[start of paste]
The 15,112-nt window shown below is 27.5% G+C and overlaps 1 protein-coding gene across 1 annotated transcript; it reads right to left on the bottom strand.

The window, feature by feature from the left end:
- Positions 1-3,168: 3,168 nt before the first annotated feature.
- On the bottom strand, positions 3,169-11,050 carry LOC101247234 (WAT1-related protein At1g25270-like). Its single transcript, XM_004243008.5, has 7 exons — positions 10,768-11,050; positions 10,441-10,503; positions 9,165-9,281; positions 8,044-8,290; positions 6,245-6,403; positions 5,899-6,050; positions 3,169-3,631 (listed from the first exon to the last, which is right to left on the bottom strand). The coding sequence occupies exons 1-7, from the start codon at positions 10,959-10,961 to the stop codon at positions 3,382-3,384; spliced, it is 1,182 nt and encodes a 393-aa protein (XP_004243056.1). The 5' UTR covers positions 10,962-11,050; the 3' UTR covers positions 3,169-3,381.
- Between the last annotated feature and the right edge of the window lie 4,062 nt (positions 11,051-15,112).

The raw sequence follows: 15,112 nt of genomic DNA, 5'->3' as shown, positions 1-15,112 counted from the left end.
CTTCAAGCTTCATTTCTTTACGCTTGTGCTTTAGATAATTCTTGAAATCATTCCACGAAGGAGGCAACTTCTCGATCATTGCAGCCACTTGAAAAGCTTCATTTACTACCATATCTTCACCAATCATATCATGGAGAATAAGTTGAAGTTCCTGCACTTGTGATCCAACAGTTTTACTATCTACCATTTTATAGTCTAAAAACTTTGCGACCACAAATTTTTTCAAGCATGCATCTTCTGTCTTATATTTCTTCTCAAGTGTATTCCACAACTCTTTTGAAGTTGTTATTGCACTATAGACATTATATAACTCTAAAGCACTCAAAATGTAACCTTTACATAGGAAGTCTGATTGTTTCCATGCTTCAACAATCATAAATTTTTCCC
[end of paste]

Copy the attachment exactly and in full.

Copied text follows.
The 15,112-nt window shown below is 27.5% G+C and overlaps 1 protein-coding gene across 1 annotated transcript; it reads right to left on the bottom strand.

The window, feature by feature from the left end:
- Positions 1-3,168: 3,168 nt before the first annotated feature.
- On the bottom strand, positions 3,169-11,050 carry LOC101247234 (WAT1-related protein At1g25270-like). Its single transcript, XM_004243008.5, has 7 exons — positions 10,768-11,050; positions 10,441-10,503; positions 9,165-9,281; positions 8,044-8,290; positions 6,245-6,403; positions 5,899-6,050; positions 3,169-3,631 (listed from the first exon to the last, which is right to left on the bottom strand). The coding sequence occupies exons 1-7, from the start codon at positions 10,959-10,961 to the stop codon at positions 3,382-3,384; spliced, it is 1,182 nt and encodes a 393-aa protein (XP_004243056.1). The 5' UTR covers positions 10,962-11,050; the 3' UTR covers positions 3,169-3,381.
- Between the last annotated feature and the right edge of the window lie 4,062 nt (positions 11,051-15,112).

The raw sequence follows: 15,112 nt of genomic DNA, 5'->3' as shown, positions 1-15,112 counted from the left end.
CTTCAAGCTTCATTTCTTTACGCTTGTGCTTTAGATAATTCTTGAAATCATTCCACGAAGGAGGCAACTTCTCGATCATTGCAGCCACTTGAAAAGCTTCATTTACTACCATATCTTCACCAATCATATCATGGAGAATAAGTTGAAGTTCCTGCACTTGTGATCCAACAGTTTTACTATCTACCATTTTATAGTCTAAAAACTTTGCGACCACAAATTTTTTCAAGCATGCATCTTCTGTCTTATATTTCTTCTCAAGTGTATTCCACAACTCTTTTGAAGTTGTTATTGCACTATAGACATTATATAACTCTAAAGCACTCAAAATGTAACCTTTACATAGGAAGTCTGATTGTTTCCATGCTTCAACAATCATAAATTTTTCCC